UNC to CoP: Ankle bracelets for criminals already law

Police Commissioner Erla Harewood-Christopher examines the documents of a motorist during her tour-of-duty with her fellow officers in different police districts on Saturday night. - TTPS
Police Commissioner Erla Harewood-Christopher examines the documents of a motorist during her tour-of-duty with her fellow officers in different police districts on Saturday night. - TTPS

OPPOSITION MP Dr Roodal Moonilal says Commissioner of Police Erla Harewood-Christopher is hiding from criminals, instead of confronting them.

He also chided her advocacy of electronic surveillance bracelets as part of the crime-fighting initiative to track people on bail for firearm possession and violent crimes.

On Saturday, at a UNC meeting in Tarouba, Moonilal asserted, “We already have the law, it passed already. Do you know that in 2021 they put a bracelet on an alleged offender on bail?

“The issue is not the law. The law is already there, Mrs Harewood-Christopher.
"That is a judicial function. It is not a function of the police. It is a function of the court. The laws have already been passed. The People’s Partnership passed the legislation on electronic surveillance. Today the court can take anybody charged for possession of firearm, ammunition and put the bracelet on them.
"But the CoP is not talking to National Security Minister Fitzgerald Hinds ,and Hinds is sleeping, so you cannot talk to him.”

He called for better communication between the two, as he said the problem of implementation is not with the legislation or the regulations, but has to do with costs.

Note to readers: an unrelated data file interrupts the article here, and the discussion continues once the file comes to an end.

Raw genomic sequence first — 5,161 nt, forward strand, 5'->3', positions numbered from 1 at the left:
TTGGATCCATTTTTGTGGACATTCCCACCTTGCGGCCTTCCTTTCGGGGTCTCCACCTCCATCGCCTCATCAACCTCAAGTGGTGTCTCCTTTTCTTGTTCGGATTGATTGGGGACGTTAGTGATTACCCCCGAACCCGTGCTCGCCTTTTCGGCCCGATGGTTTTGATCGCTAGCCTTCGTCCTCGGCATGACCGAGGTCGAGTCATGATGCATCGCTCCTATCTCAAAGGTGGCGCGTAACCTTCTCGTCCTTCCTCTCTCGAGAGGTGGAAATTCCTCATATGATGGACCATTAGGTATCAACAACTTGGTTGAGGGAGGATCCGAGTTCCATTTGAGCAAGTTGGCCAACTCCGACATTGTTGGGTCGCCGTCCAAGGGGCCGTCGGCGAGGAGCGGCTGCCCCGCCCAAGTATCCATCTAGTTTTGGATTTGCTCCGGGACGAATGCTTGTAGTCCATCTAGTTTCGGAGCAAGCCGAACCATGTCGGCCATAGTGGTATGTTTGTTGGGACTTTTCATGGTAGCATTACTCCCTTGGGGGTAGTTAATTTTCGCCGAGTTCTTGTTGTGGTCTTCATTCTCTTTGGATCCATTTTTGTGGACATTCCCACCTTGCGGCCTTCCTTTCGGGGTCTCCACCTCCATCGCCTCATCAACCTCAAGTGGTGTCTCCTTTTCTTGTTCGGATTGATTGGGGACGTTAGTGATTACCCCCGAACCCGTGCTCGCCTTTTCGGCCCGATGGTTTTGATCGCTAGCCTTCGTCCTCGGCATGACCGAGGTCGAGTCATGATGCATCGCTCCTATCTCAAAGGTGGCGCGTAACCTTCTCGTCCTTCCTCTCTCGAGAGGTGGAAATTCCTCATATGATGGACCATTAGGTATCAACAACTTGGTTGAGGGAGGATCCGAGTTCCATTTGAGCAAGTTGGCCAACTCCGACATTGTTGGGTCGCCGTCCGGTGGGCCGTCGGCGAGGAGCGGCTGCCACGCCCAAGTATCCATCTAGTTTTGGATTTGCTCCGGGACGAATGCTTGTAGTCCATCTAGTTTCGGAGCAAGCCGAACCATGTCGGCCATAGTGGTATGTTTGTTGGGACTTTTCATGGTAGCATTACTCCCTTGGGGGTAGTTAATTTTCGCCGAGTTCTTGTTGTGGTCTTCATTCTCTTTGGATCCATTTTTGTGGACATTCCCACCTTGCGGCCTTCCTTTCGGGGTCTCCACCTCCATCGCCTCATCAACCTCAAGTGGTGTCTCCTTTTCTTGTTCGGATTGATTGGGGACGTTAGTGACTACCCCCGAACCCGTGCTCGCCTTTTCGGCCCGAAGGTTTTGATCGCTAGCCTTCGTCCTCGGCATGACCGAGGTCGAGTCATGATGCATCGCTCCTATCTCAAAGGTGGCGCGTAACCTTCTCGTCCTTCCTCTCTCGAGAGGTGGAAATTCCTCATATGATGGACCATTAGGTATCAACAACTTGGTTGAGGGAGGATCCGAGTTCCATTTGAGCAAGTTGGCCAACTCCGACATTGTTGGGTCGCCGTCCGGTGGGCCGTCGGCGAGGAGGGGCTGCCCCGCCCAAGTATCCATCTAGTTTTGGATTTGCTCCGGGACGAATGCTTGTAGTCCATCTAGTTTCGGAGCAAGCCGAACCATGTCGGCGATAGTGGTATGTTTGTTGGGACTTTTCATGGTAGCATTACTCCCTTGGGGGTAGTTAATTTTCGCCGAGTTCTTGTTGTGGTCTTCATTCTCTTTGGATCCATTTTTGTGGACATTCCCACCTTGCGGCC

Moonilal also called on the Joint Select Committee on National Security to summon the CoP at the earliest opportunity to give an account of what the police service is doing to deal with murders and gang-related murders.

“What are you doing about it? Don’t tell us what is the problem,” he said, in reference to her call for innovative solutions contained in a pre-recorded message to the media.

Moonilal chastised the strategy of opting for a pre-recorded message rather than face-to-face interaction with the media to answer questions, especially as the murder toll has surpassed 300 and continues to rise.

In her pre-recorded statement, the CoP acknowledged the rise.
“The murder toll reached 300 and our national consciousness was jolted as we reached this dreaded milestone. In a sense, we all share the collective disappointment that this is how violent our society has become.”

Moonilal referred to “Captain Gary Griffith as the last real CoP we had.”
Griffith, now leader of the NTA, whose party has formed an accommodation with the UNC, was at the Tarouba meeting

Moonilal also criticised the CoP further for not facing the media and opting instead for providing them with a pre-recorded statement from an undisclosed location.

“Law enforcement meets the press, meets the people, take questions. Mrs Erla, I want to tell you it is not a good thing for you to hide in a room and do these broadcasts from these locations.

“That is not for law enforcement. The image of law enforcement is to confront the criminals, not to hide from them.

“All over the world, CoPs are walking the street. They do press conferences on the steps of law-enforcement buildings, they don’t do it pre-recorded and send it out. This is not a good development – and I say that with great sincerity. It is not a good development for a CoP to hide. It is the criminal that must be hiding, not the commissioner.

He told the CoP she should not be hiding from the public especially when the country has been overtaken by bandits.

"Today this country is under siege.

“Erla, don’t be in the garden hiding, hiding from the criminals. You have to come out. You have to show yourself. You have to confront these elements and don’t be scared of the media. The media is there to do their job. Let them do their job. I ask the commissioner to take matters seriously.”


"UNC to CoP: Ankle bracelets for criminals already law"

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